YOU ARE HERE: LAT HomeCollections


Classy Daniels to Be Missed by Many

March 10, 2000|LARRY STEWART

These days it is taken for granted that every Laker and King game is televised. That wasn't the case before 1985. Few home games were televised.

The creation of Prime Ticket, which became Prime Sports, then Fox Sports West and finally Fox Sports Net Los Angeles, enabled every home game to be televised.

Bill Daniels, the founder of Prime Ticket, died Tuesday at Eisenhower Hospital in Rancho Mirage. Daniels suffered a ruptured colon several years ago and never fully recovered. He was 79.

Daniels' estate is valued at $1.1 billion. He was not only the nicest, classiest billionaire I've ever met, he was simply one of the nicest, classiest people I've ever met. He was a reporter's dream. Ask him a question, he'd give you a straight answer.

When Bruce McNall needed Daniels' financial help to acquire Wayne Gretzky for the Kings, Daniels spelled out his involvement and how much more in TV rights he would have to pay.

Sometimes he was too honest.

After Daniels agreed to terms to sell Prime Ticket to TCI in 1994, he explained the deal in detail in an interview. He said with stock options it was worth about $260 million. His initial investment was $5 million.

Lawyers were soon on the phone explaining that Daniels had been too open and that, because of a confidentiality clause, if such details of the sale got out it could ruin the deal. A compromise was reached that appeased the lawyers.

When Daniels sold Prime Ticket, he gave out about $12 million in bonuses to the employees. Fifteen top people shared $10 million.

Such generosity was typical. In 1984, he sold a cable system in Anchorage, Alaska, for $11 million. He kept $5 million and gave $6 million to associates. He once contributed $22 million to the University of Denver.

His partner in the creation of Prime Ticket was Jerry Buss.

"Bill came into my office about a year before we launched Prime Ticket," Buss recalled this week. "I had some other offers to start a regional sports network, one from Chuck Dolan and another from the Washington Post. But Bill and his right-hand man, Tony Acone, won me over."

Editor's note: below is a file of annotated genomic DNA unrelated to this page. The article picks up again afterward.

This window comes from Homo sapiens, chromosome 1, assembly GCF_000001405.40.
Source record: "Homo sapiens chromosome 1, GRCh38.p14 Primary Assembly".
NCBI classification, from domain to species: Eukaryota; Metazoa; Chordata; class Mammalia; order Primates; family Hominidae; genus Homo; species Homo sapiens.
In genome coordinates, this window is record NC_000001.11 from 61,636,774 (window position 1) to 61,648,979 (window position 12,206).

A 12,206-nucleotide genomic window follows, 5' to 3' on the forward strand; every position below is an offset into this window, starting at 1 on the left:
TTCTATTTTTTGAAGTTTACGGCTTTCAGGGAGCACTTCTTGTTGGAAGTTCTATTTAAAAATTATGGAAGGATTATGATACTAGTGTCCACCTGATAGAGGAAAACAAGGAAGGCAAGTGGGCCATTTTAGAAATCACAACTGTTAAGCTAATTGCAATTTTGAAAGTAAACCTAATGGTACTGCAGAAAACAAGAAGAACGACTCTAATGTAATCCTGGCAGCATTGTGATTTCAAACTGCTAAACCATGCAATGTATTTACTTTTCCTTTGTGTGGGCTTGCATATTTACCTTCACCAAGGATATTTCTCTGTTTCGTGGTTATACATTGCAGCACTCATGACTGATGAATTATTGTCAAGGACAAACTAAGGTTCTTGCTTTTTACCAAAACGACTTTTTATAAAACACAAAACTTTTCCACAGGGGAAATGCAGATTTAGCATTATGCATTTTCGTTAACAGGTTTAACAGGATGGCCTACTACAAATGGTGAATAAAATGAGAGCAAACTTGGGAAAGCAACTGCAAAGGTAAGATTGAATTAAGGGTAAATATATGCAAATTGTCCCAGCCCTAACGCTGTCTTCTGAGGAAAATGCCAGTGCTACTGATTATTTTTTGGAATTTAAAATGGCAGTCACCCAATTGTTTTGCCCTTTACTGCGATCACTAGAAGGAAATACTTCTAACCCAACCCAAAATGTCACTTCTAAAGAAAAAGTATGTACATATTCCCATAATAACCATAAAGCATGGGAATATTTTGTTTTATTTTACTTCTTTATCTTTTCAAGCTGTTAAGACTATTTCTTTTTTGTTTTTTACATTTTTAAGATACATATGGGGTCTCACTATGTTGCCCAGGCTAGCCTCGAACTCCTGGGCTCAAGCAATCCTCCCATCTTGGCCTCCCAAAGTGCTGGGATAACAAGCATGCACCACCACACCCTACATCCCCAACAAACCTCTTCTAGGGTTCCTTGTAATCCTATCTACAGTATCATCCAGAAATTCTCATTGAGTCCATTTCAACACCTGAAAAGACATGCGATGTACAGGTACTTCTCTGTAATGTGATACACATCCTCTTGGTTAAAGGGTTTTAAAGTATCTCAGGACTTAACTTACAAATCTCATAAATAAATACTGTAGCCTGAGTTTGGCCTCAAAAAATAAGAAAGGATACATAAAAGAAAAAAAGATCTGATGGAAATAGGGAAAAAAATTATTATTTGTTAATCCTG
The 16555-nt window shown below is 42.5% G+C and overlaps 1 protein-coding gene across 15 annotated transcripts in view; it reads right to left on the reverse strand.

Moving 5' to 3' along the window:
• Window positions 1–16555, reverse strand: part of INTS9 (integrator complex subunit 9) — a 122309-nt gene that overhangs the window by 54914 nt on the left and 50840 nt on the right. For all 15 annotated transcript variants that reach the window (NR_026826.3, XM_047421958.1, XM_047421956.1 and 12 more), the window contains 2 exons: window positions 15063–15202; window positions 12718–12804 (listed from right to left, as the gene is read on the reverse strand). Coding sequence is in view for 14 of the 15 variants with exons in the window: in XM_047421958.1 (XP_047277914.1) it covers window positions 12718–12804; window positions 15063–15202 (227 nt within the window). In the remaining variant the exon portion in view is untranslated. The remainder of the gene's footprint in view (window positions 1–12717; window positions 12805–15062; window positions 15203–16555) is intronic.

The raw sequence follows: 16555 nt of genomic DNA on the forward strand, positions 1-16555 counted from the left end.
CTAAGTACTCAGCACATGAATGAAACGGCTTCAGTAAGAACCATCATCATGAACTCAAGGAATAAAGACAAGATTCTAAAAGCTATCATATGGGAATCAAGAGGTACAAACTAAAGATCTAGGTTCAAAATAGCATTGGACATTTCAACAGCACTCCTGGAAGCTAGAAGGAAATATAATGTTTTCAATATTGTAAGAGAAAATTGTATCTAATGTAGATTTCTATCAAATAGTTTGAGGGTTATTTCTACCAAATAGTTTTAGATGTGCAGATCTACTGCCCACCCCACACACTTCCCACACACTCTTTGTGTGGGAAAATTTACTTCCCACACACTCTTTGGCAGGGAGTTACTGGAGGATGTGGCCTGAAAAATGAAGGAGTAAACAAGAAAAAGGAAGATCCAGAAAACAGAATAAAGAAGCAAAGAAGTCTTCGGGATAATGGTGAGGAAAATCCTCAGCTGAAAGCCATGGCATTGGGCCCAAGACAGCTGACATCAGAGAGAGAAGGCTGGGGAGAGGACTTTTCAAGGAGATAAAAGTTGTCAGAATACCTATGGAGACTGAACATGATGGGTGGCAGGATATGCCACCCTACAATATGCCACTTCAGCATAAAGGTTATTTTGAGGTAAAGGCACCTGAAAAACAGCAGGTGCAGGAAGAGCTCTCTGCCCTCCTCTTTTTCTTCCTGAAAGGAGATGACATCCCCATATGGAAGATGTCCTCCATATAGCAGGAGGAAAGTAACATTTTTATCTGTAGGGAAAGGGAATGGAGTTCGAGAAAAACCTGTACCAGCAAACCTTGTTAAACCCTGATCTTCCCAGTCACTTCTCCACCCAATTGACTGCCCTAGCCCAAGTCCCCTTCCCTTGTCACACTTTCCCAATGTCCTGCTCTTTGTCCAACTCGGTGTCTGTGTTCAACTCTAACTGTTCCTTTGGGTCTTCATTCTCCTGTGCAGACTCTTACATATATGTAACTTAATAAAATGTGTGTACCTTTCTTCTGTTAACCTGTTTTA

Buss got 50% of the company, and Daniels got the rights to the Lakers, the Kings, the soccer Lazers and Forum boxing. Because of his fondness for Daniels, Buss later sold him 5% of the Lakers. At the time, Buss' former wife was the only other minority owner.

Magic Johnson (4%) and Philip Anschutz (25%) have since become other minority owners.

Buss and Daniels also had a kinship because both were from Wyoming--Buss from Kremerer (pop. 3,000), Daniels from Casper (pop. 48,000). Daniels got into the cable television business in 1952 when he and three engineer friends wired Casper and surrounding areas so people there could get television signals from a Denver station. It cost $150--a huge fee for that time--to hook up to cable and $7.50 a month after that.

Daniels was also a sports team owner. He was the first owner of the Los Angeles Express of the old U.S. Football League and he also owned the L.A. and Utah Stars of the ABA, a team coached by Bill Sharman. Daniels lost $5 million on the Stars and was forced into bankruptcy. Five years later, when he again had money, he refunded $750,000 to season-ticket holders.

How many sports owners would do that?


James Worthy these days is almost doing as well as his former team, the Lakers. This week Al McGuire retired because he suffers from anemia, a blood disorder. McGuire is so weak he needs assistance in getting around. With McGuire's departure, Worthy was elevated to the No. 2 CBS announcing team working the NCAA tournament. He'll be paired with Dick Enberg.

"As much as I relish getting the opportunity to work with Dick Enberg, this is not an assignment that I relish getting," Worthy said. "I've been close with Al since he used to come down to Chapel Hill [N.C.] to do our games."

For the second year, Worthy is serving as a spokesman for DirecTV's NCAA tournament supplemental package--making appearances, doing interviews and promos. The package that gives DirecTV subscribers games CBS does not televise during the first three rounds--as many as 37--is priced at $49. "Sometimes you have to pay that much for one fight," Worthy said. Individual games go for $19.


Boomer Esiason, on his firing by ABC, told One-on-One radio's Jay Mariotti: "Things got to be very tension-filled behind the scenes, and it's probably better off we go our merry ways." Of partner Al Michaels, he said, "Right now he has what I think he's always wanted, and that's a single-man booth."


Los Angeles Times Articles